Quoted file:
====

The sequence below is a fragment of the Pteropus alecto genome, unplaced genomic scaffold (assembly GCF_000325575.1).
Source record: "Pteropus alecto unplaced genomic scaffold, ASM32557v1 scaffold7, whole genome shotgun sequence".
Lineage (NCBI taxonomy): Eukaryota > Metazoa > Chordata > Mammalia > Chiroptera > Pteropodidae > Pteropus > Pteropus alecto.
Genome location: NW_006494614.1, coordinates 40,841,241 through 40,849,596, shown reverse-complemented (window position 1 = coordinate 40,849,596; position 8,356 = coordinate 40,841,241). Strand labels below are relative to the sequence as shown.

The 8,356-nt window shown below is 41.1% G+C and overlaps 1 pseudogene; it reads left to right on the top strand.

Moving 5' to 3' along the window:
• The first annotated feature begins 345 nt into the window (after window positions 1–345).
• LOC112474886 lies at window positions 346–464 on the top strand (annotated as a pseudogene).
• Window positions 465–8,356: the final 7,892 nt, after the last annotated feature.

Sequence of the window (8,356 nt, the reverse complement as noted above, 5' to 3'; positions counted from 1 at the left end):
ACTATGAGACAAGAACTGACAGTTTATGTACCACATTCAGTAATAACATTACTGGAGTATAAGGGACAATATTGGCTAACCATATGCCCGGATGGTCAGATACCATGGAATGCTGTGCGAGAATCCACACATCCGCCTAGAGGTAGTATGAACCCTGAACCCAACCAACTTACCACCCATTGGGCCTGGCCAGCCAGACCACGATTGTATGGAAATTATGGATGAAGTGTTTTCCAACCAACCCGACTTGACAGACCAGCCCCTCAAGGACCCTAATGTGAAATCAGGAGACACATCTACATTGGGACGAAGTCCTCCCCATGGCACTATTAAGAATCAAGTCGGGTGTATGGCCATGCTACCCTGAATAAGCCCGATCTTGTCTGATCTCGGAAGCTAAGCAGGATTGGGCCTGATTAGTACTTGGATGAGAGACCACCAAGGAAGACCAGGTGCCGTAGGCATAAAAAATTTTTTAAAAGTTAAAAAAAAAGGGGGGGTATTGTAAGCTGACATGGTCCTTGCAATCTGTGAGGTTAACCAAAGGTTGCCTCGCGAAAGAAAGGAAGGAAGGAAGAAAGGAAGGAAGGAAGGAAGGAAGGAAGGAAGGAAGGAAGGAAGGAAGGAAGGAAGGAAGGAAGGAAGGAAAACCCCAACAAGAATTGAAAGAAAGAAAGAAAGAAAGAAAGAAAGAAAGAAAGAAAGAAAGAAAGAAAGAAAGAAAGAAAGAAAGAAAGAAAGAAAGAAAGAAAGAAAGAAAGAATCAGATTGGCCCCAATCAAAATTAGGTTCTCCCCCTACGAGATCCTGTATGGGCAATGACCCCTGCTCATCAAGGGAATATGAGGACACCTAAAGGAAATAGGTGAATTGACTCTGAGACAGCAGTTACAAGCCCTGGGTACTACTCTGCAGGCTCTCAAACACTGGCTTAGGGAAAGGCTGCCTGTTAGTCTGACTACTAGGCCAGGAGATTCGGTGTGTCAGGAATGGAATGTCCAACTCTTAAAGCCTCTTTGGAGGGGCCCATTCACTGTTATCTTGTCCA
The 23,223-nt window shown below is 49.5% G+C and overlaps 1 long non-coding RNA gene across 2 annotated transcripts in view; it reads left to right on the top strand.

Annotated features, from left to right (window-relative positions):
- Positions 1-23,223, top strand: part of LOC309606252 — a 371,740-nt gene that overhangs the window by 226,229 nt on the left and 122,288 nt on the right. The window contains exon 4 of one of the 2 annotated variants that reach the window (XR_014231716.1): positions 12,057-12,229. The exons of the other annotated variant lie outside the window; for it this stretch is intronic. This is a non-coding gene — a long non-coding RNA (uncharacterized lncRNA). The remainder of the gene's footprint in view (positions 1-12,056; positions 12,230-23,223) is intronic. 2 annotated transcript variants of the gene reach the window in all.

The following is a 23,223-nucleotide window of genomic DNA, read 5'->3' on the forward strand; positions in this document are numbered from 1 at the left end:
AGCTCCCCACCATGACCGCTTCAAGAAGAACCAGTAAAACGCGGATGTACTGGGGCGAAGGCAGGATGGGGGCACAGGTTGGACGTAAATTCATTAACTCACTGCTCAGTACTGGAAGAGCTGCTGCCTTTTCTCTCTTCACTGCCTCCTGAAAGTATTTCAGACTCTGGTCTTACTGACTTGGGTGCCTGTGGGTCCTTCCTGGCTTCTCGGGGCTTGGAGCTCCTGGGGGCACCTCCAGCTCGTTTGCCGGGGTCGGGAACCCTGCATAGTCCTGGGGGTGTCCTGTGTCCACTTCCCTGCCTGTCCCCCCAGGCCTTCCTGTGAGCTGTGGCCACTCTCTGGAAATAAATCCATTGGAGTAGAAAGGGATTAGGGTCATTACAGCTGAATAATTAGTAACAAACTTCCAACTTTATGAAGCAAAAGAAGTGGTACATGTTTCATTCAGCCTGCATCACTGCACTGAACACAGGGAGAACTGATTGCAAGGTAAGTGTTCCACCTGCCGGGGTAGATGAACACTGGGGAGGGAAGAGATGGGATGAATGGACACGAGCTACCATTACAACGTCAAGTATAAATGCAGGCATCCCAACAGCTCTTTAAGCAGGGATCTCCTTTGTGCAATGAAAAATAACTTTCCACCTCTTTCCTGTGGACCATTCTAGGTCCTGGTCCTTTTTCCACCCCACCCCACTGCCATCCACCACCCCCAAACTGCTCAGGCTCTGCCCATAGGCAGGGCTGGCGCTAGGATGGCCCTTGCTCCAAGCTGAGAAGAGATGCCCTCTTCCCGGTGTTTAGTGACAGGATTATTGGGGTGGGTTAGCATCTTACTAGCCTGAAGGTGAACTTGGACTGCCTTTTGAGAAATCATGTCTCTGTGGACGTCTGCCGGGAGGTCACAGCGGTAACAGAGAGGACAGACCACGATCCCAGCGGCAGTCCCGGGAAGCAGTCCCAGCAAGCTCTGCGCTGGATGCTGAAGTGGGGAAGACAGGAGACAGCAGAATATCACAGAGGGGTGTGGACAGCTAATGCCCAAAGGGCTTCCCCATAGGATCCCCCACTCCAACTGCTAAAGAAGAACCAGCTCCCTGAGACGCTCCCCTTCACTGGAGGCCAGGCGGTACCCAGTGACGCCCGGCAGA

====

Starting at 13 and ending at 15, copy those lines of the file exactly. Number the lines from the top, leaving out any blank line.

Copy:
Annotated features, from left to right (window-relative positions):
- Positions 1-23,223, top strand: part of LOC309606252 — a 371,740-nt gene that overhangs the window by 226,229 nt on the left and 122,288 nt on the right. The window contains exon 4 of one of the 2 annotated variants that reach the window (XR_014231716.1): positions 12,057-12,229. The exons of the other annotated variant lie outside the window; for it this stretch is intronic. This is a non-coding gene — a long non-coding RNA (uncharacterized lncRNA). The remainder of the gene's footprint in view (positions 1-12,056; positions 12,230-23,223) is intronic. 2 annotated transcript variants of the gene reach the window in all.

The following is a 23,223-nucleotide window of genomic DNA, read 5'->3' on the forward strand; positions in this document are numbered from 1 at the left end: